In search of al-Aalim ar-Rabbani

We need the scholar who has the ability to see potential in others.  We need the teacher who recognizes potential in his students.
In the past, Muslim scholars were true coaches.  They taught their students manners just like they taught knowledge.  They raised their students like we raise our children.  They nurtured, they mentored, and they guided.  To them, no student was fully formed.  They realized that knowledge was always a work in progress.

Nowadays, we have people who graduate from colleges of Shariah, not to touch their books again.  They think they have arrived.  They think they have learnt everything to be learnt.

We need scholars who are teachers.  Major scholars of our past were very good teachers.  When they interacted with their students, their goal was to help them experience the reality of knowledge and the sweetness of understanding.  They always looked at ways to challenge them.  They had lively discussions.  A teacher would ask the student for their opinion.  The student would ask the teacher for their proof.  It was a healthy relationship.

We need al-Aalim ar-Rabbani.  The word Rabbani in Arabic is derived from “rabbaa” which is to raise.  As mentioned by Imam al-Bukhari in his Sahih, “al-Aalim ar-Rabbani is the scholar who raises people on small knowledge (easy concepts) before big knowledge (intricate or confusing matters)”.  He nourishes them with knowledge and wisdom.  He looks for ways to challenge them, challenge their understanding.  He devises methods that can stretch them and help them grow.  He’s on the lookout for signs of growth – a new Sunnah they learned, a slight improvement in behavior, a glimpse of promise in a bright future.  Yes, scholars used to be able to recognize who from their students will have a bright future.  Imam Malik was able to recognize the genius in Imam as-Shafi’ee the first time he laid eyes on him!But later in Islamic history, things changed.  Now, the student was supposed to be a carbon-copy of his teacher.  He was supposed to emulate his movements without a question.  It got to a point where it was said, “If you ever ask your sheikh ‘why’, you’ll never be successful”.  Blind following became the norm.  Free thinking was suppressed.  The Muslim community started producing copies and copies of the samescholar, same school, and same opinion.  Challenging an opinion, even if outdated and non-fitting, became a crime.  People started repeating “Everything said in the mihraab (where the imam stands to lead the prayer and teach his congregation) must be true”.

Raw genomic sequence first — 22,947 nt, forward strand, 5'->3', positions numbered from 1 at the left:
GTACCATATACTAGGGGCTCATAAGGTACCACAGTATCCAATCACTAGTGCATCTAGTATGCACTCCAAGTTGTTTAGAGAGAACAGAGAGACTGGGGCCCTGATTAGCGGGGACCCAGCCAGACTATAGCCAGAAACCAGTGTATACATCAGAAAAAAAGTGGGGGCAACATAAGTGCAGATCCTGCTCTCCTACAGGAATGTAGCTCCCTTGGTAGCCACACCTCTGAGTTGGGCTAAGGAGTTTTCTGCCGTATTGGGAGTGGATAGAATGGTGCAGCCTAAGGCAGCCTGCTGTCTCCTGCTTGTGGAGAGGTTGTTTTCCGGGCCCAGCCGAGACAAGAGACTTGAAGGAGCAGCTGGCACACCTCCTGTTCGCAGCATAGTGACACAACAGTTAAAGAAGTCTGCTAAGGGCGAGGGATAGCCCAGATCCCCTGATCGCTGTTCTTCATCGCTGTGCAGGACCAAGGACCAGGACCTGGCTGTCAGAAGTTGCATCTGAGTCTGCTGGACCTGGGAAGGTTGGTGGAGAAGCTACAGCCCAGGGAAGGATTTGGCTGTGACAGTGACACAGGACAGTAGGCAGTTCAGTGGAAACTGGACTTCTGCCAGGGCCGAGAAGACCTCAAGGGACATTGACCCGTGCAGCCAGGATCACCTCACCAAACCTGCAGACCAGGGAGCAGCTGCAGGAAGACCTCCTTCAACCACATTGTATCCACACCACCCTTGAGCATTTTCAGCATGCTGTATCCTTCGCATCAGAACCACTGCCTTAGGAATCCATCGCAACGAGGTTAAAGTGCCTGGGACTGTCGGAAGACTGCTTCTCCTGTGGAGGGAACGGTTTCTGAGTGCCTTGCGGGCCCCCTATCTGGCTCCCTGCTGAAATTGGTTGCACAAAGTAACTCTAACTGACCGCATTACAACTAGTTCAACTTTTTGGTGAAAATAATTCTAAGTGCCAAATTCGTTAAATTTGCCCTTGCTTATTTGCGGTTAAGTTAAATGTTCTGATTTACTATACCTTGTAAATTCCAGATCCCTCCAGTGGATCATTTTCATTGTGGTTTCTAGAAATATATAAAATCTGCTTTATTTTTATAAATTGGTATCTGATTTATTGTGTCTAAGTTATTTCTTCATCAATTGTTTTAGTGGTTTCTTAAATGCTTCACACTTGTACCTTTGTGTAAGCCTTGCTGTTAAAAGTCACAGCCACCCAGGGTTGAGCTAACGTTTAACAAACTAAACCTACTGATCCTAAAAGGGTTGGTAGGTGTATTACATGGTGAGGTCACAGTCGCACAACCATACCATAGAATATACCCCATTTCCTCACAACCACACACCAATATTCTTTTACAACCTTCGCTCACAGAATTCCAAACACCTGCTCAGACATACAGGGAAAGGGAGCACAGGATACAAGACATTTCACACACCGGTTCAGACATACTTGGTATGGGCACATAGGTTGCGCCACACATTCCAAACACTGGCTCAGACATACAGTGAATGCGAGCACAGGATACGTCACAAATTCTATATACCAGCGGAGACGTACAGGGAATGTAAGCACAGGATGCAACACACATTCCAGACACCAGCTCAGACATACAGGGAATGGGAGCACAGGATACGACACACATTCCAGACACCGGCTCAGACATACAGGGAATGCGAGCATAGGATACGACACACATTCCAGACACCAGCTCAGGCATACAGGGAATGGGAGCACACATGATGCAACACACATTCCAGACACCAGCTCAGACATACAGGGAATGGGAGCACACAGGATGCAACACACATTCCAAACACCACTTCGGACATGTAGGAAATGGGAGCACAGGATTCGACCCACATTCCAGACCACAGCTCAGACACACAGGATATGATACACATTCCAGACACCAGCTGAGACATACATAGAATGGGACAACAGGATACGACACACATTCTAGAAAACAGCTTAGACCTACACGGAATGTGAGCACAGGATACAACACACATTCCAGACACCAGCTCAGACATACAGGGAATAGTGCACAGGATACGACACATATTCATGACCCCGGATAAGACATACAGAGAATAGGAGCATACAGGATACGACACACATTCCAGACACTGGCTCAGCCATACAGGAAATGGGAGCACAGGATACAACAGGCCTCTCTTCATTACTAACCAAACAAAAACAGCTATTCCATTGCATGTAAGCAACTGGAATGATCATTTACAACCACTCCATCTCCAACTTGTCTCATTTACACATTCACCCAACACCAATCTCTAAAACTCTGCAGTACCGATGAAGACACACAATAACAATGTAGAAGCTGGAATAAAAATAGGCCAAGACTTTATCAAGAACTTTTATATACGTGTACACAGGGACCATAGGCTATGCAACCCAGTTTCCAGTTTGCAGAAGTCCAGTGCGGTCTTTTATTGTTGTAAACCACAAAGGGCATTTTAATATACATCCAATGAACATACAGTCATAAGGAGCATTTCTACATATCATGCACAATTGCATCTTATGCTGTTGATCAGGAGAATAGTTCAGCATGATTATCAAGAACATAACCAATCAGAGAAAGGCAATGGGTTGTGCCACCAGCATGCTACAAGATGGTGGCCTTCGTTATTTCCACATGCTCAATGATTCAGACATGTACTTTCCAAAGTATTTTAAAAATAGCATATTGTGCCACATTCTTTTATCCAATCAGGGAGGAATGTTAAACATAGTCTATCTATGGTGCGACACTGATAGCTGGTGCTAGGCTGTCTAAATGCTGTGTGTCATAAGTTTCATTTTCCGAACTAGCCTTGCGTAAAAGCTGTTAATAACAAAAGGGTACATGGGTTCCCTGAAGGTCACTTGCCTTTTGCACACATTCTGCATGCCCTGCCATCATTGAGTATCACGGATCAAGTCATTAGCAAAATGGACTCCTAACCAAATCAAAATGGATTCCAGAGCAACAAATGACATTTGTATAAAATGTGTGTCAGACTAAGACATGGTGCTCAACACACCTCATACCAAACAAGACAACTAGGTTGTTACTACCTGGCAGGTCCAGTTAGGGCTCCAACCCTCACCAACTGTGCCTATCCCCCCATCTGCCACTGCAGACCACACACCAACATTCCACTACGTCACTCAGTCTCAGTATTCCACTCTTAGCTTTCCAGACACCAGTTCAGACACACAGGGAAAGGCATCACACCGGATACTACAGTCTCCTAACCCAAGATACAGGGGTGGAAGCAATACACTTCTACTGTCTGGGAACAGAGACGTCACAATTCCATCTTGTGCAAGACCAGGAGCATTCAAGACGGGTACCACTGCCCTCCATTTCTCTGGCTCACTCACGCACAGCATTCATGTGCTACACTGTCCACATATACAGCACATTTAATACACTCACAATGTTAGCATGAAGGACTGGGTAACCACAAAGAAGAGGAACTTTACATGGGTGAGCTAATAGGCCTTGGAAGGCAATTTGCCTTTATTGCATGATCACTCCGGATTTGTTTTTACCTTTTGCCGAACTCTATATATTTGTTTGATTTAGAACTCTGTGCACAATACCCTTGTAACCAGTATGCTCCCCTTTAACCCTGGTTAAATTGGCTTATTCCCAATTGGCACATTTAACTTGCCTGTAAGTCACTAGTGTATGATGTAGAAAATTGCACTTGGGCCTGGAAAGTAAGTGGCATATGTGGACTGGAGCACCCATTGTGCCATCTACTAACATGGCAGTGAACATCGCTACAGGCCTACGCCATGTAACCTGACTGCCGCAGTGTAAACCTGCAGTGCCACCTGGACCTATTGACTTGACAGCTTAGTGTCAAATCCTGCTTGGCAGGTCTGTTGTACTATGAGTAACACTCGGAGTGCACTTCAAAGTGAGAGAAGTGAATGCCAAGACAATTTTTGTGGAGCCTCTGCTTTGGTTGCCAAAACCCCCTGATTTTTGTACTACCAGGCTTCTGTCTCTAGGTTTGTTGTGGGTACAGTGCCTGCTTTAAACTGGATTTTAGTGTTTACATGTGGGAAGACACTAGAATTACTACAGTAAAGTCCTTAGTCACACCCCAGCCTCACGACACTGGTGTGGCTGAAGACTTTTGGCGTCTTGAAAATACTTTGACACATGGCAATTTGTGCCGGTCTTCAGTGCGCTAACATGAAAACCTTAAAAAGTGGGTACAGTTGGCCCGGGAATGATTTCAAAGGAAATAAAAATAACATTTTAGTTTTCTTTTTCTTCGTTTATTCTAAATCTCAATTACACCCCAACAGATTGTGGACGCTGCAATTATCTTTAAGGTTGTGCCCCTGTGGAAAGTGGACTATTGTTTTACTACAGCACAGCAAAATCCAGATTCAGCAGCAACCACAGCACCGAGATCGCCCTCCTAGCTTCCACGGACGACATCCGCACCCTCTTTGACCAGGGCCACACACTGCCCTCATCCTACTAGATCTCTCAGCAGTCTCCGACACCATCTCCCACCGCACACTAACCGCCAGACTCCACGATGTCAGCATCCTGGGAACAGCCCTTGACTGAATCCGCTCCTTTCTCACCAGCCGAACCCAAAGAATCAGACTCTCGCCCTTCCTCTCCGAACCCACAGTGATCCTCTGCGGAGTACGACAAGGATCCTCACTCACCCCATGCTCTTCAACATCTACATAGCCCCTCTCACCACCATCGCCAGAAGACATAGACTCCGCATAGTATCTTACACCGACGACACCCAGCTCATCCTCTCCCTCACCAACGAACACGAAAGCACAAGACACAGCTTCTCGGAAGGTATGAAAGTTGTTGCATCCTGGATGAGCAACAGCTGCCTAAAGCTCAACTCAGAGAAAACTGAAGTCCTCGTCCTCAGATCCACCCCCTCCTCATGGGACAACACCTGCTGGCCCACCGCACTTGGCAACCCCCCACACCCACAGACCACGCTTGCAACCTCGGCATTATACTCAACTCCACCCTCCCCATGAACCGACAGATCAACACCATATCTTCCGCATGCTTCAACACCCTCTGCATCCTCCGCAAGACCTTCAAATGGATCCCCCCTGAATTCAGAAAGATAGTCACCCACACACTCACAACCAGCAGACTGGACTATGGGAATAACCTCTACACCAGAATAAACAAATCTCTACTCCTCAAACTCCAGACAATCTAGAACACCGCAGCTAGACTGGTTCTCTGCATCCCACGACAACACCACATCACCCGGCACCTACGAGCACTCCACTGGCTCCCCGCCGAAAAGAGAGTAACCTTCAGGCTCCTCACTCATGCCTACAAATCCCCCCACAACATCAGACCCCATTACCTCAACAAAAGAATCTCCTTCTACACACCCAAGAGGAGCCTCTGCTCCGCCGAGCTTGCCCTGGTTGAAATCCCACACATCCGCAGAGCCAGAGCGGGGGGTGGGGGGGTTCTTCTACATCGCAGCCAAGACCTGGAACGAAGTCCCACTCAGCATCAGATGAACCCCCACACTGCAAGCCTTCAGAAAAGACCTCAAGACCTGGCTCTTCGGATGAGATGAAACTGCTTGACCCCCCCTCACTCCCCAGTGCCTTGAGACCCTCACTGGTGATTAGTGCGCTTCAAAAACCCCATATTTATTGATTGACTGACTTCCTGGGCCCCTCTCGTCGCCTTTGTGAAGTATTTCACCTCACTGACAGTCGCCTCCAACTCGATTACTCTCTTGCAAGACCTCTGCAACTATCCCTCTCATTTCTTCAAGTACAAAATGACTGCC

It’s no wonder that today we don’t see famous students graduate under famous sheikhs.  Contemporary sheikhs, many times, are sterile.  They’re not able to produce genuine students, capable of carrying their legacy.  Moreover, we see students of knowledge start with big confusing matters before learning the small easy matters.  This has led in some cases to unnecessary arguments that made some people turn away from knowledge or the people of knowledge.

Sheikh Muhammad Nasir Deen al-Albani used to comment a great deal on the fact that we have scholars but we don’t have Muraabeen (teachers, mentors, guides).  This is why we find many people with some knowledge but no manners.  Imam ibn al-Mubarak used to wish to have learnt a little less knowledge and a lot more adab (manners).  I wonder what he would say about our affairs today!

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Can this Ummah start producing al-Aalim ar-Rabbani once again??


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8 responses to “In search of al-Aalim ar-Rabbani”

  1. convert of 24 years says:

    Personally, I do not even feel comfortable asking questions in the Masjid much less pointing out to the Shaykh when he says something based on his personal opinion as if it is a fact !!! Which he does often!!! Our Shaykh has a cult like status, I feel sorry for him. It is a fitnah for him.

  2. jazak Allah khayr shaykh Anas for that post, short and sweet and an important reflection. Ahsan Allahu ilayk.

  3. O H says:

    Tabarak Allaah great words. Would love to see more material on the topic of adab.

  4. How we would love to be nurtured, mentored and guided by such an al-Aalim ar-Rabbani! We recently read the story of Imam Abu Hanifa whose talent was discovered and encouraged by someone called Al-Sha’bi. Al-Sha’bi rather than being a distant admirer of Imam Abu Hanifa took the initiative of persuading him to change his career from business studies to Islamic studies because he had all the pre-requisites for the discipline.

    May Allah subhanahu wa ta`ala grant us mentors and the company of righteous people. May He also grant us the wisdom to say the right thing at the right moment, aameen.

    It was a beneficial read.

  5. Anas Hlayhel says:

    Thank you all for your feedback. Jazakum Allah khayr. Inshaa’Allah, I will write more on this topic in the future.

  6. Umm Noah says:

    Jazak Allah khair . It is rare to hear these points you make. After 10yr struggle as a convert in a ummah that prioritises fiqh 1st over tazzkiyah I found by the will of Allah a scholor that mentioned the word ‘rabbani’. No one else in my community has heard the term! The scholor can be found in chicago usa.

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